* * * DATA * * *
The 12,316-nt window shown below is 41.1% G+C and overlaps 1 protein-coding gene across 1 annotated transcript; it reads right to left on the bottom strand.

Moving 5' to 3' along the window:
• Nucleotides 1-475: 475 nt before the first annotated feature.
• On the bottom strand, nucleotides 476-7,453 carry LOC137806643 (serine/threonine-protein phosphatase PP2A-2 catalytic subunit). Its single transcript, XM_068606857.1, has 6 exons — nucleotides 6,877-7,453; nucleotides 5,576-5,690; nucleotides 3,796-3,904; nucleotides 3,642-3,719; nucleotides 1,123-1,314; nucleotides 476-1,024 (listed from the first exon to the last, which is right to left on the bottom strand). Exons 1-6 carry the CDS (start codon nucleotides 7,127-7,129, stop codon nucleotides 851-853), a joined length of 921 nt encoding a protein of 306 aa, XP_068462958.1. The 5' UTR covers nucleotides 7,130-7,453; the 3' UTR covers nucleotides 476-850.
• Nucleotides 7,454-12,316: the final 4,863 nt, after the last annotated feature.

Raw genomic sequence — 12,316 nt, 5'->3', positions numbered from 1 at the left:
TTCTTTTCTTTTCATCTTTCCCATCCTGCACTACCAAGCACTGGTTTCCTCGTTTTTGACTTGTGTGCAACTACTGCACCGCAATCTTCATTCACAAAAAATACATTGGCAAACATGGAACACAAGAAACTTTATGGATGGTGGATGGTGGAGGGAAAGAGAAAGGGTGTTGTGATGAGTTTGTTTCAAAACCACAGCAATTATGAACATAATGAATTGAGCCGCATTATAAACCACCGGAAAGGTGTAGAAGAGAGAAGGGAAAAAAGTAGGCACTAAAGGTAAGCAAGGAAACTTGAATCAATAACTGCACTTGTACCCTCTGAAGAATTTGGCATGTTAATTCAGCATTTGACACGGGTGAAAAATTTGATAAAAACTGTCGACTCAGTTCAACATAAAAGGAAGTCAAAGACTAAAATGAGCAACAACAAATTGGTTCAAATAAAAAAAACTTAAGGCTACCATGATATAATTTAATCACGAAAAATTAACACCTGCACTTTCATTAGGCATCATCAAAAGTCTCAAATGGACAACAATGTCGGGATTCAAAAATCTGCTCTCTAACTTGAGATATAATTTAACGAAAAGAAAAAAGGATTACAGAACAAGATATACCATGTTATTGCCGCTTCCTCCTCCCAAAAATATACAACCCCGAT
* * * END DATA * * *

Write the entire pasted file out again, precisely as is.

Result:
The 12,316-nt window shown below is 41.1% G+C and overlaps 1 protein-coding gene across 1 annotated transcript; it reads right to left on the bottom strand.

Moving 5' to 3' along the window:
• Nucleotides 1-475: 475 nt before the first annotated feature.
• On the bottom strand, nucleotides 476-7,453 carry LOC137806643 (serine/threonine-protein phosphatase PP2A-2 catalytic subunit). Its single transcript, XM_068606857.1, has 6 exons — nucleotides 6,877-7,453; nucleotides 5,576-5,690; nucleotides 3,796-3,904; nucleotides 3,642-3,719; nucleotides 1,123-1,314; nucleotides 476-1,024 (listed from the first exon to the last, which is right to left on the bottom strand). Exons 1-6 carry the CDS (start codon nucleotides 7,127-7,129, stop codon nucleotides 851-853), a joined length of 921 nt encoding a protein of 306 aa, XP_068462958.1. The 5' UTR covers nucleotides 7,130-7,453; the 3' UTR covers nucleotides 476-850.
• Nucleotides 7,454-12,316: the final 4,863 nt, after the last annotated feature.

Raw genomic sequence — 12,316 nt, 5'->3', positions numbered from 1 at the left:
TTCTTTTCTTTTCATCTTTCCCATCCTGCACTACCAAGCACTGGTTTCCTCGTTTTTGACTTGTGTGCAACTACTGCACCGCAATCTTCATTCACAAAAAATACATTGGCAAACATGGAACACAAGAAACTTTATGGATGGTGGATGGTGGAGGGAAAGAGAAAGGGTGTTGTGATGAGTTTGTTTCAAAACCACAGCAATTATGAACATAATGAATTGAGCCGCATTATAAACCACCGGAAAGGTGTAGAAGAGAGAAGGGAAAAAAGTAGGCACTAAAGGTAAGCAAGGAAACTTGAATCAATAACTGCACTTGTACCCTCTGAAGAATTTGGCATGTTAATTCAGCATTTGACACGGGTGAAAAATTTGATAAAAACTGTCGACTCAGTTCAACATAAAAGGAAGTCAAAGACTAAAATGAGCAACAACAAATTGGTTCAAATAAAAAAAACTTAAGGCTACCATGATATAATTTAATCACGAAAAATTAACACCTGCACTTTCATTAGGCATCATCAAAAGTCTCAAATGGACAACAATGTCGGGATTCAAAAATCTGCTCTCTAACTTGAGATATAATTTAACGAAAAGAAAAAAGGATTACAGAACAAGATATACCATGTTATTGCCGCTTCCTCCTCCCAAAAATATACAACCCCGAT